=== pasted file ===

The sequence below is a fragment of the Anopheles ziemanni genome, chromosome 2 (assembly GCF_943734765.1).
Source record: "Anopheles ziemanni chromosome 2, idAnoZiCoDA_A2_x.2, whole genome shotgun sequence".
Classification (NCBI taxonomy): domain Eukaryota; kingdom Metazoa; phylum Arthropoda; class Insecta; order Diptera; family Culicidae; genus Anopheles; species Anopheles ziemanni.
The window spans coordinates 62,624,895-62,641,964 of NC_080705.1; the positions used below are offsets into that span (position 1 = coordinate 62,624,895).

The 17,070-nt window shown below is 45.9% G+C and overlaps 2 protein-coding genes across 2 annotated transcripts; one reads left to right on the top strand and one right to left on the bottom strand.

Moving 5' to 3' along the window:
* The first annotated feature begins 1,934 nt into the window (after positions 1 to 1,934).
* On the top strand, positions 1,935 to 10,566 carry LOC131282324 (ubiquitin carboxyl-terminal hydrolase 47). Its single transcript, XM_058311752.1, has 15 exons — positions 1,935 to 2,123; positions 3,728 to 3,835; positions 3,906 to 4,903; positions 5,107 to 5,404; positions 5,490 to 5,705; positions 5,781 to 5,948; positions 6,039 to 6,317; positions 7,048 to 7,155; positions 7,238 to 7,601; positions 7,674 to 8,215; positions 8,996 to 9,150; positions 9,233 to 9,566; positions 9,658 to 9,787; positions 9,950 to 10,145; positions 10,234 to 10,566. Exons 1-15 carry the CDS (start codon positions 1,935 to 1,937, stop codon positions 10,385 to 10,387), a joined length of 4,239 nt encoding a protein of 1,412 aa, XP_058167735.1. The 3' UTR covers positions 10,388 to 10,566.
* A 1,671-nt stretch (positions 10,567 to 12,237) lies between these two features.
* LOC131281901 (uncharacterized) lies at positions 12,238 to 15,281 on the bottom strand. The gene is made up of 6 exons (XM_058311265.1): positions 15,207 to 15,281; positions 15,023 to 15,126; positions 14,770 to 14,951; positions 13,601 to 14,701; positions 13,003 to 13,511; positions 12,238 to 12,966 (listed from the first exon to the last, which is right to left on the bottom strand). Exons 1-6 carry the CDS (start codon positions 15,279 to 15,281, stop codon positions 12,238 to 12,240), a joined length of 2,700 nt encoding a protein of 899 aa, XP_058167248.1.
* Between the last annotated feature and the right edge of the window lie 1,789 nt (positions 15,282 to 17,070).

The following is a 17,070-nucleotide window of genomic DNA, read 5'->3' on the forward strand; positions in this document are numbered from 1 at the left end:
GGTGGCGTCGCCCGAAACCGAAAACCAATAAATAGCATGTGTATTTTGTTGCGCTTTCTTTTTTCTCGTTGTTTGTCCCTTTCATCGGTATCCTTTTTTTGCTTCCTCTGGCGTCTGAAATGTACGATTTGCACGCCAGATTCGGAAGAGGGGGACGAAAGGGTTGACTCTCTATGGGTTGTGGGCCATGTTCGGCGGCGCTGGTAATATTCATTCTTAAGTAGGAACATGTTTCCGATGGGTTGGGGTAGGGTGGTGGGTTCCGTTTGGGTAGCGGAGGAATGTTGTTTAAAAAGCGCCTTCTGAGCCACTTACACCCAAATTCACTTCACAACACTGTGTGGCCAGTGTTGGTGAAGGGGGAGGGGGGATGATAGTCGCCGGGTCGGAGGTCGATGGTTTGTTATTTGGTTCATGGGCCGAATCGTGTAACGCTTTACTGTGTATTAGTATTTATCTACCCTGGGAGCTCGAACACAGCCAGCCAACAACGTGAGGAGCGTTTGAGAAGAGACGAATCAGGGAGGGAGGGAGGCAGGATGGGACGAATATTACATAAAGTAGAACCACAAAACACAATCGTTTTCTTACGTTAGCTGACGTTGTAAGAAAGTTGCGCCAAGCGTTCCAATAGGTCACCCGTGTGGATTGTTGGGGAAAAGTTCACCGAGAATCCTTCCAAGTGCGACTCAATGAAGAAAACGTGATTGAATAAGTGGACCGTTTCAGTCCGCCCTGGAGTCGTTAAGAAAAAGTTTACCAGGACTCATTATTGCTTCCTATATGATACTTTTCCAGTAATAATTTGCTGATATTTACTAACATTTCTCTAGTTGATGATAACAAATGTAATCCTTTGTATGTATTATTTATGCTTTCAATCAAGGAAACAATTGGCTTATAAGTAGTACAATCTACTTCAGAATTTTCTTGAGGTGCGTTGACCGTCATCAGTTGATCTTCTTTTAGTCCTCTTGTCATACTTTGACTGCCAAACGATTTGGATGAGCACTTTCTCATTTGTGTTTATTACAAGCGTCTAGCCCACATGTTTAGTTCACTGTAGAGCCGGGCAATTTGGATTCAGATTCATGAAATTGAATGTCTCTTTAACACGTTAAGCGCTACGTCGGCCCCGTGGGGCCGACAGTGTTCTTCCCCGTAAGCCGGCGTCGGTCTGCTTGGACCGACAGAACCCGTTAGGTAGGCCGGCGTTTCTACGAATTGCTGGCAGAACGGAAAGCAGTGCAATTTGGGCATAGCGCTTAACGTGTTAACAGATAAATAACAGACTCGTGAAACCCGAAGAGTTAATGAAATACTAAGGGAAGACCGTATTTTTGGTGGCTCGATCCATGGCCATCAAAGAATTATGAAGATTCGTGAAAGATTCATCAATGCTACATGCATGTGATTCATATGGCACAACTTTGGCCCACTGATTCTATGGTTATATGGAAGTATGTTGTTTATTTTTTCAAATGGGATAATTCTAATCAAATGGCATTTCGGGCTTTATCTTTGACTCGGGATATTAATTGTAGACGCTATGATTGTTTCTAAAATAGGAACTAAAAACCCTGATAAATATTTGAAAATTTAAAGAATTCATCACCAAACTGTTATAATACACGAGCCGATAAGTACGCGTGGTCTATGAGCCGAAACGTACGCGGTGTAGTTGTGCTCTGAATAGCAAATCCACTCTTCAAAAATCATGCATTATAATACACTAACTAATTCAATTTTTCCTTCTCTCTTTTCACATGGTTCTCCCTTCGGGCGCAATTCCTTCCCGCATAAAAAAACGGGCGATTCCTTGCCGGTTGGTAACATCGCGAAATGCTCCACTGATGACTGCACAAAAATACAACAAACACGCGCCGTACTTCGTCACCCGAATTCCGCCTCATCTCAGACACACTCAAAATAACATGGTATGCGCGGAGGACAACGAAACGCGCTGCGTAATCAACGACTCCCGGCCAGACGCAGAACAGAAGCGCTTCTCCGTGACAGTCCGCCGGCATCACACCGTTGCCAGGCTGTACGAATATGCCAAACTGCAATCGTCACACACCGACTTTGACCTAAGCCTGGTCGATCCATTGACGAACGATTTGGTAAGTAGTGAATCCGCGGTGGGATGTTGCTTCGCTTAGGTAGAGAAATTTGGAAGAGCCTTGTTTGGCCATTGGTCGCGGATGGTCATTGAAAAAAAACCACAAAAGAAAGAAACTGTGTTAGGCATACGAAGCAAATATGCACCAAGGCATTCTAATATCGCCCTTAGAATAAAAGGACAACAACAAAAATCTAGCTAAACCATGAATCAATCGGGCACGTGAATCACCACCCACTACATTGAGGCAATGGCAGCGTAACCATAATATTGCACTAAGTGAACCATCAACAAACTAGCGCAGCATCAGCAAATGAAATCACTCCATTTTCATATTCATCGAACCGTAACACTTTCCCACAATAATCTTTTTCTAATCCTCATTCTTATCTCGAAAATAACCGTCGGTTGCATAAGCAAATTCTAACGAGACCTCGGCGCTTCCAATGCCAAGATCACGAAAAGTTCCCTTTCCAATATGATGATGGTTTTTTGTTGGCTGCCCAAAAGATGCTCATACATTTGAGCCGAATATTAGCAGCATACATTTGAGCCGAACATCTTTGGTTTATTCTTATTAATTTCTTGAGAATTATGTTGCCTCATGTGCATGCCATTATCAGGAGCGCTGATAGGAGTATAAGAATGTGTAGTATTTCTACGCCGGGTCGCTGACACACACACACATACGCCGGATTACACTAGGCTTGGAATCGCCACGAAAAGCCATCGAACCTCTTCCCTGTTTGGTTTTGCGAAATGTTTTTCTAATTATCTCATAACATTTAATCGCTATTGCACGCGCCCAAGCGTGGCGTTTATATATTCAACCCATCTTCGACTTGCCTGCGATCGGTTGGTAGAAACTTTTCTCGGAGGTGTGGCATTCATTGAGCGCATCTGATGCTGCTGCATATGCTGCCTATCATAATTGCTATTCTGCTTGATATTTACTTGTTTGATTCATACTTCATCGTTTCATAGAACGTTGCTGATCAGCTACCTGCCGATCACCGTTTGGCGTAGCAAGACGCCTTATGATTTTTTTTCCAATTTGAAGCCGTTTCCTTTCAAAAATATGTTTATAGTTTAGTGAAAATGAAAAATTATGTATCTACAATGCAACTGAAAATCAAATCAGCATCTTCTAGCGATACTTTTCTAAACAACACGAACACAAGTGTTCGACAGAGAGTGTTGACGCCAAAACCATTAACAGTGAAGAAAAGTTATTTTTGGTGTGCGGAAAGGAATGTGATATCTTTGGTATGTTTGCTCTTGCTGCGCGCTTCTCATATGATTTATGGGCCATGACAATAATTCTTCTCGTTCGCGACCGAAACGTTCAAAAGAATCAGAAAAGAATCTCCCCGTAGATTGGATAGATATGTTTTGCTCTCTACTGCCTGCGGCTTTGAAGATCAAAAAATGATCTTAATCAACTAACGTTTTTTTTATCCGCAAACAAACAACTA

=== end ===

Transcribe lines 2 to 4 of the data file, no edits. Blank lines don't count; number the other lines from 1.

Source record: "Anopheles ziemanni chromosome 2, idAnoZiCoDA_A2_x.2, whole genome shotgun sequence".
Classification (NCBI taxonomy): domain Eukaryota; kingdom Metazoa; phylum Arthropoda; class Insecta; order Diptera; family Culicidae; genus Anopheles; species Anopheles ziemanni.
The window spans coordinates 62,624,895-62,641,964 of NC_080705.1; the positions used below are offsets into that span (position 1 = coordinate 62,624,895).